Forest & Bird reveals secret coal mining plans for outstanding Buller plateau

The most significant area for biodiversity on the Buller plateau is about to be opened up for open cast coal mining, says Forest & Bird.

The conservation organisation is revealing secret Government plans to carve up the unique and outstanding landscapes of the Buller plateau, and make the best parts available to a coal mining company.

“We’ve become aware of secret plans developed for the Ministers of Conservation, Energy and Resources, and Economic Development to identify areas for coal mining and areas for protection,” says Forest & Bird’s Chief Executive Kevin Hague.

“The problem is, they’re planning to take the highest value conservation land for coal mining.”

A conservation area known as Whareatea West, on the Denniston plateau, is proposed for open cast coal mining. “This is public conservation land, and the most ecologically valuable area on the plateau – without Whareatea West the integrity of the whole plateau is lost,” says Mr Hague.

“Why is the Minister of Conservation, rather than publicly advocating for the protection of conservation land, instead working in secret to make that land available to destroy for private profit?” asks Mr Hague.

Another area with extremely high conservation values, the spectacular Deep Creek, is proposed for protection from open cast mining, but not necessarily from underground mining.

Forest & Bird is also aware of plans for a haul road (as wide as a four lane highway) to connect the mining on Denniston plateau to the processing facilities at Stockton. This will traverse the upper-mid Waimangaroa valley, with a series of open cast and underground mines along the way. The road and associated mines will destroy the last of a unique red tussock landscape on the Buller plateau.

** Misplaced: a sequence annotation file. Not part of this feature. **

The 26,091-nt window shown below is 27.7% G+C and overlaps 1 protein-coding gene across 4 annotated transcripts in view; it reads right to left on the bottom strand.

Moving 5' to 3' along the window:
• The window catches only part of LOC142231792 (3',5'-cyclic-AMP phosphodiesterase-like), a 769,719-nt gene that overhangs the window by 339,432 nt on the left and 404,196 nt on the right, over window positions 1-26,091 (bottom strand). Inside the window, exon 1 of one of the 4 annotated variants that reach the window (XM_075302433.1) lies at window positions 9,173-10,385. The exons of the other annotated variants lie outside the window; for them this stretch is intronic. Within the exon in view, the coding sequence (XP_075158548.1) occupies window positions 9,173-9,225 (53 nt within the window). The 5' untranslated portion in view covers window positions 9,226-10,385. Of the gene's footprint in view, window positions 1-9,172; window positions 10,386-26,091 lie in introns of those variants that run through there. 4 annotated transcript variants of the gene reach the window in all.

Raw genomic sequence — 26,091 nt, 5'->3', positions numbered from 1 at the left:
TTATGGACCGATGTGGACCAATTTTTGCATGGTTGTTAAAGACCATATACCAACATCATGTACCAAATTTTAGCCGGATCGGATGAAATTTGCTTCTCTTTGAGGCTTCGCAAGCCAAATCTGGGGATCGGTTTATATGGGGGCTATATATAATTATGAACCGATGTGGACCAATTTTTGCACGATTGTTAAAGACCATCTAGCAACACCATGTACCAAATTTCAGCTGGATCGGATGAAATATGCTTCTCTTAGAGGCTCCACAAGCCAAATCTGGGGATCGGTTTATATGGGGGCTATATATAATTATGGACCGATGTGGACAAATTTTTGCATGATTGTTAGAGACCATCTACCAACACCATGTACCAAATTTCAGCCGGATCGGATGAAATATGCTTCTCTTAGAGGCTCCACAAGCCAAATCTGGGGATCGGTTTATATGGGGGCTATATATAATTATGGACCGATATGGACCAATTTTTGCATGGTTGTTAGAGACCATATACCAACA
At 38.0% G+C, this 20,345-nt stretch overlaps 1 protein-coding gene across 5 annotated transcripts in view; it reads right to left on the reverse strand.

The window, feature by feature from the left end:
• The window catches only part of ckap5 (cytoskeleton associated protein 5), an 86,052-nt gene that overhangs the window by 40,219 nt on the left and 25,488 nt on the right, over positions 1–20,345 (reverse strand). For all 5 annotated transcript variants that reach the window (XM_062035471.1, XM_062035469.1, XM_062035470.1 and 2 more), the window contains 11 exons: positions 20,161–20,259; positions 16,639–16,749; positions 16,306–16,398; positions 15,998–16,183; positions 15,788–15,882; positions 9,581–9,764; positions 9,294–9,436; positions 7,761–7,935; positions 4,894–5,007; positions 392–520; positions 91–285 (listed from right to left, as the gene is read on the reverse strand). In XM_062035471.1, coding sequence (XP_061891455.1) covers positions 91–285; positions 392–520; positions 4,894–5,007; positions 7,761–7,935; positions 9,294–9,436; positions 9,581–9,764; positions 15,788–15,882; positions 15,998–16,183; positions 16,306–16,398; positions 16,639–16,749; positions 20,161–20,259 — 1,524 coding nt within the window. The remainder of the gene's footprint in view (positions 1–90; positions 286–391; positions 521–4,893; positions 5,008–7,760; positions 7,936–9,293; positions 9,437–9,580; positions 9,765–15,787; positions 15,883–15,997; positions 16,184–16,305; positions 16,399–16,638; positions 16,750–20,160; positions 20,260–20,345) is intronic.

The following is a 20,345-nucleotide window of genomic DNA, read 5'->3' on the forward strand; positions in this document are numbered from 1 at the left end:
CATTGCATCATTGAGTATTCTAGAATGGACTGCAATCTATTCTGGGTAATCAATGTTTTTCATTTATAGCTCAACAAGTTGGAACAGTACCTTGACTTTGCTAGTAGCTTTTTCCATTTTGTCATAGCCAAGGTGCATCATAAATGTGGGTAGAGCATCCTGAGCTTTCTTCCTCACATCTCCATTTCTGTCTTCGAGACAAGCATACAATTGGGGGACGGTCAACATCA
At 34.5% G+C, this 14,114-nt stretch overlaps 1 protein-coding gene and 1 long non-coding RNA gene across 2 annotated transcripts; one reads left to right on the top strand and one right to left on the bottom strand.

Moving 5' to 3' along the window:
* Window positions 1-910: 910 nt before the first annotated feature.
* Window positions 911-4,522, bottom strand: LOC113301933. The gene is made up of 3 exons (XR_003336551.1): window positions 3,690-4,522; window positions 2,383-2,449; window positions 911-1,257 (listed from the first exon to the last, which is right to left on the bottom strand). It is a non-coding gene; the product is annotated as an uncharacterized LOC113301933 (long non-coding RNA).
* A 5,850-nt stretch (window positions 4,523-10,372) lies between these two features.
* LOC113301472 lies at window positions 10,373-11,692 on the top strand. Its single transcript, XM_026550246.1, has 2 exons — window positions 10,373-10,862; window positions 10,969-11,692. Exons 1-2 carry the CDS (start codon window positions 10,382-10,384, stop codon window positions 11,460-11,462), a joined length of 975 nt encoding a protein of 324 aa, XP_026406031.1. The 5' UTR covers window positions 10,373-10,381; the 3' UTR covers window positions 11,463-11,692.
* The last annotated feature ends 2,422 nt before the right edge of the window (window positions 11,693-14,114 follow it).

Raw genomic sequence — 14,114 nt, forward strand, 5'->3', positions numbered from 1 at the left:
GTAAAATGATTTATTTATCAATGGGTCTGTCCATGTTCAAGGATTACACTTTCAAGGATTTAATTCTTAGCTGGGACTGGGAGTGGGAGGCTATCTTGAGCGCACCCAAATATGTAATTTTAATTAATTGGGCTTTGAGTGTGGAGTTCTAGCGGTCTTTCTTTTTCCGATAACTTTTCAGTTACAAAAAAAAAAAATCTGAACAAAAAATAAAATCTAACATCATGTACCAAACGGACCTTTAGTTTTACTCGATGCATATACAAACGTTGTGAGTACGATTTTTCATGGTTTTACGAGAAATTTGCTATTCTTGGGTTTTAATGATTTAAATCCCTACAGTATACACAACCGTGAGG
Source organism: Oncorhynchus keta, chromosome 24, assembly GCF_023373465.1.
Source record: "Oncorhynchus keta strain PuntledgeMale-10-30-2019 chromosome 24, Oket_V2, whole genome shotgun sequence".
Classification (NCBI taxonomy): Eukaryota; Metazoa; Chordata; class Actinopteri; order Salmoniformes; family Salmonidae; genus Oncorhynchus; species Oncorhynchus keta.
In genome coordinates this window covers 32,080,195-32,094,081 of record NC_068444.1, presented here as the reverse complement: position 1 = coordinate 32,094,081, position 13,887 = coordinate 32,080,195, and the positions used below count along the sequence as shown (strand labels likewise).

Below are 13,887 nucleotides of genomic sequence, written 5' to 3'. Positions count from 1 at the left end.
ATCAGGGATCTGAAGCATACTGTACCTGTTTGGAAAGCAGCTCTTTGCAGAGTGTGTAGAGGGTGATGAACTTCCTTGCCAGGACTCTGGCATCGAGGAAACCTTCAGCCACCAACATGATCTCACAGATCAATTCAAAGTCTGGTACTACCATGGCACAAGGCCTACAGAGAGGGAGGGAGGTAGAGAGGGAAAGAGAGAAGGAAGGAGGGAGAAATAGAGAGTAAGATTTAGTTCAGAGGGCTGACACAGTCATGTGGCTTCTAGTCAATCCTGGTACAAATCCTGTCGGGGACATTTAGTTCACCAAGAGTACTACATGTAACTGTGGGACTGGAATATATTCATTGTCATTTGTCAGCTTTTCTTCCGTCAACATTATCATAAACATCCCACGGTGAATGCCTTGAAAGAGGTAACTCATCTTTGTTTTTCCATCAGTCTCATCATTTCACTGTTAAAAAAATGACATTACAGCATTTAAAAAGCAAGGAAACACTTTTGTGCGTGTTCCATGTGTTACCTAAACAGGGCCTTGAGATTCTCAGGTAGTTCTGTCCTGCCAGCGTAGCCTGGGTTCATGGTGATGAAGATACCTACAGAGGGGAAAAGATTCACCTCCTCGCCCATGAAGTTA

“This plan is disastrous from a conservation perspective. These coal measure landscapes are unique and outstanding, and have extremely high biodiversity values. A number of threatened species live there including great spotted kiwi, fernbird, West Coast green gecko, as well as many rare plant and invertebrate species,” says Mr Hague.

“The Stockton plateau and the upper Waimangaroa has been devastated by coal mining. The Denniston plateau was supposed to be reserved for conservation.”

“We’ve already lost part of Denniston to Bathurst’s Escarpment mine. It’s time to protect what little is left.”

Forest & Bird says that government agencies are lining up these areas for the new coal company called Phoenix Coal, a joint venture between Bathurst Resources and Talley’s Group.

As part of its sale of Solid Energy’s assets, the Government is further sweetening the deal by throwing in new areas that neither Solid Energy or Bathurst previously had access to.

“These places are too precious to give away to a coal company as part of a fire sale of state assets. New Zealand deserves better,” says Mr Hague.

“Coal mining is a destructive, climate polluting industry, one that should be consigned to the history books.”

“It’s time to say no to any new coal mines on the Buller plateau.”

Note for journalists:

  • Phoenix Coal is purchasing the old Solid Energy facilities at Stockton – a sale which is before the Overseas Investment Office due to the fact that Bathurst trades on the Australian stock exchange.
  • The Bathurst-owned Escarpment mine on the Denniston plateau was the subject of an intense campaign by Forest & Bird in 2012-3. The mine went ahead after an Environment Court decision, but was mothballed in 2016 due to a major user - Holcim Cement - moving away from the West Coast, and falling coal prices.
  • There are also plans to open cast mine a mountain known as Te Kuha behind Westport. Rangitira Developments Ltd and Stevenson Mining Ltd have applied for access and resource consent to remove the top of the mountain, which comprises public conservation land and a Buller District Council water conservation reserve.